How To Relax: Should You Get A Hot Stone Massage?
Taking time out to focus on ourselves is something many of us forget to do. We’re so busy rushing around with work, family and chores that we no longer have space for true relaxation.
Yes, there’s that glorious moment when you climb into bed, settle in with a good film or reach for a glass of wine, but how do we really set our thoughts at peace and unwind properly?
For many, just the word ‘massage’ alone exudes deep relaxation. Here we look at the power of incorporating hot stones into the traditional pampering ritual.
What is a hot stone massage?
It’s a well-known method of relaxation and is pretty much what it says on the tin: a massage using heated stones and oil.
According to Karenanne Hay, a massage therapist at Hertfordshire-based Haelan Therapy, the use of stones for healing purposes dates back thousands of years. “History suggests that the Chinese were using heated stones more than 2,000 years ago as a means of improving the function of internal organs,” she tells TRAIN for HER.
“The traditional use of stones included laying them in patterns on the body, carrying or wearing stones for health and protection, and using stones for the diagnosis and treatment of disease of the body.”
These days, therapists use flat basalt stones made from volcanic rock which are heated in hot water at around 43-54°C and retain their warmth.
What are the health benefits?
Hot stone massages offer a number of health benefits. “The heated stones penetrate deeply into your body tissues, allowing your blood vessels to open and improve your circulation,” explains Vivienne Curran, senior therapist at KAM Hair and Body Spa in Moray, Scotland. This will also serve to reduce blood pressure and gives the muscles more oxygen, which can help ease aches and pains.
Vivienne adds: “The stones allow your therapist to manipulate deep tissues more easily and effectively, releasing tension and sore muscles and taking away any stiffness or tightness in the muscles.”
Thanks to the heat placed directly on the body, the treatment helps to promote muscle and joint flexibility. This encourages a greater range of motion, enabling your body to feel suppler in the hours and days afterwards.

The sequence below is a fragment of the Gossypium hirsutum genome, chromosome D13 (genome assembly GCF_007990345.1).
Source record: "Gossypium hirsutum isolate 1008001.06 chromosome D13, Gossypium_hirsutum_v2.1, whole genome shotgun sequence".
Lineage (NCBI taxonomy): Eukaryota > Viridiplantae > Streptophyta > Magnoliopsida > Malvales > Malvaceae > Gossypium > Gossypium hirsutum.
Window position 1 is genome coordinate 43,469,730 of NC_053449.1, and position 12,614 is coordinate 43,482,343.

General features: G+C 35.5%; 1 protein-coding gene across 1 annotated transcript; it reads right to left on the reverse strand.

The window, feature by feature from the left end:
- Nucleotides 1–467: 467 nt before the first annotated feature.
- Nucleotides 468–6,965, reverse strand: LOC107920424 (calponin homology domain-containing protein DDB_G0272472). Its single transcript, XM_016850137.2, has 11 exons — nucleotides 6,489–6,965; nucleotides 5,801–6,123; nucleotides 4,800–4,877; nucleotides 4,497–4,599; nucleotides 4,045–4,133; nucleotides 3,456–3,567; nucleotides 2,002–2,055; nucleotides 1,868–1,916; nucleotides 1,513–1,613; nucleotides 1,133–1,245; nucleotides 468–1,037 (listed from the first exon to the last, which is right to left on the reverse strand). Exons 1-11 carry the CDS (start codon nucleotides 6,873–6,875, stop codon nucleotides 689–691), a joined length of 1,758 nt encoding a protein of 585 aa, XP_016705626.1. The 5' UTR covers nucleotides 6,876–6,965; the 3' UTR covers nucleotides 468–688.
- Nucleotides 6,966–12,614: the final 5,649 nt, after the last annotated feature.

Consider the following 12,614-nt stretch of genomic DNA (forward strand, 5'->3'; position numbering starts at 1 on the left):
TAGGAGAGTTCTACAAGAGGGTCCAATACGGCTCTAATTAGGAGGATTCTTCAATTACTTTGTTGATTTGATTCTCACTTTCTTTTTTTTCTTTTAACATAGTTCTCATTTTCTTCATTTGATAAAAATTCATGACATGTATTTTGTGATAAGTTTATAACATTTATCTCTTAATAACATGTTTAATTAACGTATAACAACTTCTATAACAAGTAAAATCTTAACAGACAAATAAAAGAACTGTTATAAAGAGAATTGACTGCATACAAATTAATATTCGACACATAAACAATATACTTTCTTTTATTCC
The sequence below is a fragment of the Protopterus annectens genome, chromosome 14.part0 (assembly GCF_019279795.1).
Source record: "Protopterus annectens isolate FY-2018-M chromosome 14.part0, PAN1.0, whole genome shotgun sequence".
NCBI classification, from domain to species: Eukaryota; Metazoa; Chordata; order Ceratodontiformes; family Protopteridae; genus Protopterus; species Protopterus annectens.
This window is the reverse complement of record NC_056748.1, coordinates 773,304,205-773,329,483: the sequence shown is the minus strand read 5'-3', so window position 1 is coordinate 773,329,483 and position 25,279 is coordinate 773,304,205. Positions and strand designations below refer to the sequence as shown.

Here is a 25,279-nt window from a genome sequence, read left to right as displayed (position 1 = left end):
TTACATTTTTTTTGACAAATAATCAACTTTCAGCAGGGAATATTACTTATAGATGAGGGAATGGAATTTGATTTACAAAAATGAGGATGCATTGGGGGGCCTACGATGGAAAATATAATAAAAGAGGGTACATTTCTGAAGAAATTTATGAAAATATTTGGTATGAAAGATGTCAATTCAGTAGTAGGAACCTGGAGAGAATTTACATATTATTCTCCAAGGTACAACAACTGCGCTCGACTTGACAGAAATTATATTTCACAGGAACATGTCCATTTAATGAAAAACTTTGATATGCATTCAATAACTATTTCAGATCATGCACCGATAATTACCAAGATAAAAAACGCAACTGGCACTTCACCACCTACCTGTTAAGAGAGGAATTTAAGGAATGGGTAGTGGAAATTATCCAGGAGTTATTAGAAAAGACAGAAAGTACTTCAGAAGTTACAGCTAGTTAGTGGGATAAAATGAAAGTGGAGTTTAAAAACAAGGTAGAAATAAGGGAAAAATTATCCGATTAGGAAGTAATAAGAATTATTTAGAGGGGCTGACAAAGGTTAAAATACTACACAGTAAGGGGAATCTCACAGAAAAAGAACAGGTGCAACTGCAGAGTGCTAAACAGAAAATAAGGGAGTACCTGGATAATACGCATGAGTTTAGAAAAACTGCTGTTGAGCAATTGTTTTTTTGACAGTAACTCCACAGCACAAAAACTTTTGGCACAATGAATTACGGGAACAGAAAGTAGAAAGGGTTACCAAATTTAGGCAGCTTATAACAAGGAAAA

A hot stone massage treatment can also have a positive impact on your skin by helping to release toxins through increased lymphatic drainage.
“For those living with stress and anxiety,” says Karenanne, “the combination of massage strokes and heat from the stones creates a sedative effect which assists the client to relax and switch off effortlessly.”
However, if you’re after a cure for more intense muscle pain, a deep tissue or sports massage would be much more beneficial.
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What does it feel like?
To experience a full body hot stone massage myself, I headed to the Beauty and Melody Spa at the Montcalm Royal London House Hotel.
Contrary to what stock images had made me believe, the stones weren’t simply placed along my spine alongside a delicate orchid. Rather, my therapist, Giuseppe Morgera, lathered me up with oil and used the hot stones in constant motion as well as his hands.
As they first touched my back, the stones felt incredibly hot but they instantly became both bearable and intensely satisfying as their warmth permeated my skin. They were rolled around my body and their curves dug in gently, painlessly easing my aches.
Interestingly, the moment of greatest relaxation came when Giuseppe finished massaging my back and positioned the hot stones on top of a towel he laid over me. Then I felt truly pampered. Similarly, when I turned over, small stones were placed on my forehead and the heat was delightfully soothing – perfect for a frequent migraine sufferer like me.
As advised by the friendly team, I headed to the steam room afterwards in order to keep my muscles warm and luxuriate in my hour of tranquillity.
Who is it good for?
A hot stone massage can pretty much benefit anyone in need of relaxation. Andriana Loumi, manager at Beauty and Melody Spa, tells me they have many stressed-out office workers coming in for the treatment. What’s more, if you dislike being touched too much by a masseuse or you’re very ticklish, it can be an ideal option.
The massage can also help those with more serious health concerns. Karenanne explains: “The heat from the stones enables the therapist to work more deeply and effectively with a lighter touch and helps to relieve chronic pain in the body by decreasing the transmission of pain signals, thus making this a very effective treatment for clients living with conditions such as Fibromyalgia, a long-term condition that causes pain all over the body.”
It can also be beneficial with those suffering from ME and chronic fatigue.
Does it offer total relaxation?
I thoroughly enjoyed my treatment and felt very relaxed physically. Unfortunately, I was unable to really turn off my brain totally, which somewhat hampered achieving complete and utter relaxation (perhaps that’s when the orchid is needed?). Clearly, I have more work to do.
Nevertheless, I would certainly recommend the treatment as an excuse to enjoy a well-deserved break from a hectic day. The warmth makes it perfect in winter, too.
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